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Tuesday, 14 July 2015

The New Yauatcha City - "Better Call Lim!"

Name: Yauatcha City

Where: Broadgate Circle, 2 Broadgate, London, EC2M 7UR, http://www.yauatcha.com/city/

Cost: Dim sum from £4.20 to £9.80, mains from £15 to £138, average cost per person £50 upwards (drinks not included)

About: Opened in May 2015, Yauatcha City is the second Yauatcha branch in London after Soho, and part of the Hakkasan group of restaurants. There are also four Yauatcha branches in India.

Yauatcha is one of my favourite dim sum eateries in London, and one of the few places I return to regularly (reviewed here and here). The City branch’s setting is gorgeous, the restaurant being arranged in a semi-circle with floor-to-ceiling windows overlooking Broadgate Circle, an ideal spot for after work drinks and people watching.

With bare brick walls and massive grey ceramic floor tiles, dark wood table-tops on stainless steel bases, and steel and green leather chairs, the restaurant has a contemporary-chic feel about it. Being in the City, the restaurant is open from Monday to Saturday, and is closed on Sundays.

On the evening of our visit, we were lucky enough to meet the restaurant supervisor Lim Siew Hean, a super-friendly and knowledgeable Malaysian woman from Penang, who made some wonderful recommendations for our meal. Lim explained many of the dishes to us in great detail, and her enthusiasm was contagious. It is always such a blessing to meet people like Lim in restaurants. I warned her I would be advising readers to look out for her, and she said she was only too happy to advise.  So if you are planning a visit, better call Lim!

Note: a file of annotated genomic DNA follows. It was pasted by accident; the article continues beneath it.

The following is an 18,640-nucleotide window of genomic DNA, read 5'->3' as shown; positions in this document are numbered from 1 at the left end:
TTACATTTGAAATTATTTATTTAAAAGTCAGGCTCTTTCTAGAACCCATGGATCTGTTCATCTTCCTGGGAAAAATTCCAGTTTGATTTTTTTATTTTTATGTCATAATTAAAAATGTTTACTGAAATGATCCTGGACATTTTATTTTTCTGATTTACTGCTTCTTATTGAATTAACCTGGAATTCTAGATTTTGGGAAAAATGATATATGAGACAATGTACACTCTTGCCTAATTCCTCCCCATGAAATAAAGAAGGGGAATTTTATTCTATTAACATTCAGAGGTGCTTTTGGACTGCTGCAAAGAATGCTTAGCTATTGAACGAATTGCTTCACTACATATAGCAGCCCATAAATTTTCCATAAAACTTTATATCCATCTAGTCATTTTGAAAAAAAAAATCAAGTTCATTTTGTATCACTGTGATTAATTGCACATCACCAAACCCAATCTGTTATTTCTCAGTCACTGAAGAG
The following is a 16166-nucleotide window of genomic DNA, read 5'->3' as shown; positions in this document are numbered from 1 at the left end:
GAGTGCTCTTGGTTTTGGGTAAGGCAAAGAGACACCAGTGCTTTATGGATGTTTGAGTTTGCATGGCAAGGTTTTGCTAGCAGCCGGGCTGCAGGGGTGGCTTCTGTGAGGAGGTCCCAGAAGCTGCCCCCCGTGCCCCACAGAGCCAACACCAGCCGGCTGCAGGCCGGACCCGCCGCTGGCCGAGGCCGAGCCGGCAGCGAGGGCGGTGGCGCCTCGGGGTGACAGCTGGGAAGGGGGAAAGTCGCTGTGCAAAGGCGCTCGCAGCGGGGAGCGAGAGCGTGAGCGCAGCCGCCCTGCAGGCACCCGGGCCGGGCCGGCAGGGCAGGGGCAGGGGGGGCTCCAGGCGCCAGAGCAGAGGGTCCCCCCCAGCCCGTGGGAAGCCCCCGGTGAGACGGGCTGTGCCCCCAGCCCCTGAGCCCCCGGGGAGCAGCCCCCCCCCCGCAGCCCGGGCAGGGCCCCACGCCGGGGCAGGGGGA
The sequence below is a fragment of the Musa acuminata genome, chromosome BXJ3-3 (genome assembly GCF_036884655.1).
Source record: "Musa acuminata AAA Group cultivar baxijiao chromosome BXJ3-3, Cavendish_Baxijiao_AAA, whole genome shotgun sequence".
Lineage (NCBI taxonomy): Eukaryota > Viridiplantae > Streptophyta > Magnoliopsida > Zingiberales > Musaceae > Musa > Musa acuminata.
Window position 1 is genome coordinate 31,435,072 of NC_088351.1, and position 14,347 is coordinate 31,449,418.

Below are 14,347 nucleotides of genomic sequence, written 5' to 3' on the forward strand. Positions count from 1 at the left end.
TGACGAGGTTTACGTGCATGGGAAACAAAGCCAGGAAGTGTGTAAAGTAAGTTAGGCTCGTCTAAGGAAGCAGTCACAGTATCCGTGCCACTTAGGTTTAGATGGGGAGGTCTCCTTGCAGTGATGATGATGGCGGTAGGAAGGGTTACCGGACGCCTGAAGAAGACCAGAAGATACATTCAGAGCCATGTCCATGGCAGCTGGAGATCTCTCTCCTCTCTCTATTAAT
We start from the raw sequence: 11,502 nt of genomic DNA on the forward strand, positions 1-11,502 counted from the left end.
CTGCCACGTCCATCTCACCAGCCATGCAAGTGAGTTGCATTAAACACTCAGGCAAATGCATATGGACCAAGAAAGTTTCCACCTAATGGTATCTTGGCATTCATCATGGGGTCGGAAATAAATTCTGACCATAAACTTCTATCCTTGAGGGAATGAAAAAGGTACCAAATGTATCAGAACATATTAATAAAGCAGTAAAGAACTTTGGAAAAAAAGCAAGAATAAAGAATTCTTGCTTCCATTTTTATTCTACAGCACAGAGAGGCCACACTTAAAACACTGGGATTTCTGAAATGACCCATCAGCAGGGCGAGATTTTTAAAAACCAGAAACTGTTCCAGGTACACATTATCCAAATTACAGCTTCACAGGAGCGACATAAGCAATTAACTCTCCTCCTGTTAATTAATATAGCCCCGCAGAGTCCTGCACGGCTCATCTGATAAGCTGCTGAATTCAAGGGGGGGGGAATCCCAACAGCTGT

What We Ate: From the dim sum menu, we had one of the restaurant's signature dishes, the prawn and beancurd cheung fun (£8.20).

A stupendous dish of glutinous rice pastry encasing and contrasting with crunchy beancurd skin, wood ear fungus and succulent prawns in its centre, this had magical textures and flavours, which showed off the culinary skills of the chef.

The fried chilli squid with oatmeal and curry leaf (£11.20) was also superb, with a sweet crunchy exterior, crispy dried shrimp, and a kick of heat from the chilli. Lim told us that the oatmeal used is Nestum, a popular Malaysian breakfast cereal which explained the light sweetness, and that the squid was dunked in egg whites before being rolled in Nestum and fried. It was a tremendously sophisticated dish, and one I always order whenever I visit.

The spicy soft shell crab with almond (£13.80) is another favourite so it had to be ordered. Crunchy, spicy, nutty, this dish has so much going for it, I can never get tired of eating it.

The roasted duck puff with pine nuts (£5.80) was also delectable and beautifully presented in the shape of a pumpkin.

We ended our dim sum selection with some refreshing Chinese chive and prawn dumplings (£5.80), and the mandatory pan-fried turnip cake (£5.80).

For our main course, we followed Lim’s recommendation and had the truffle pork belly (£28). We were not disappointed. Served with shimeji mushrooms, baby asparagus and finely diced black truffles, the pork was slow-braised and meltingly tender, basted in a rich reduction made from pork rib stock flavoured with royal honey and edible nasturtium leaves. This was one of the most delicious and richly-flavoured meat dishes I have eaten this year, and one I would highly recommend to anyone visiting the restaurant.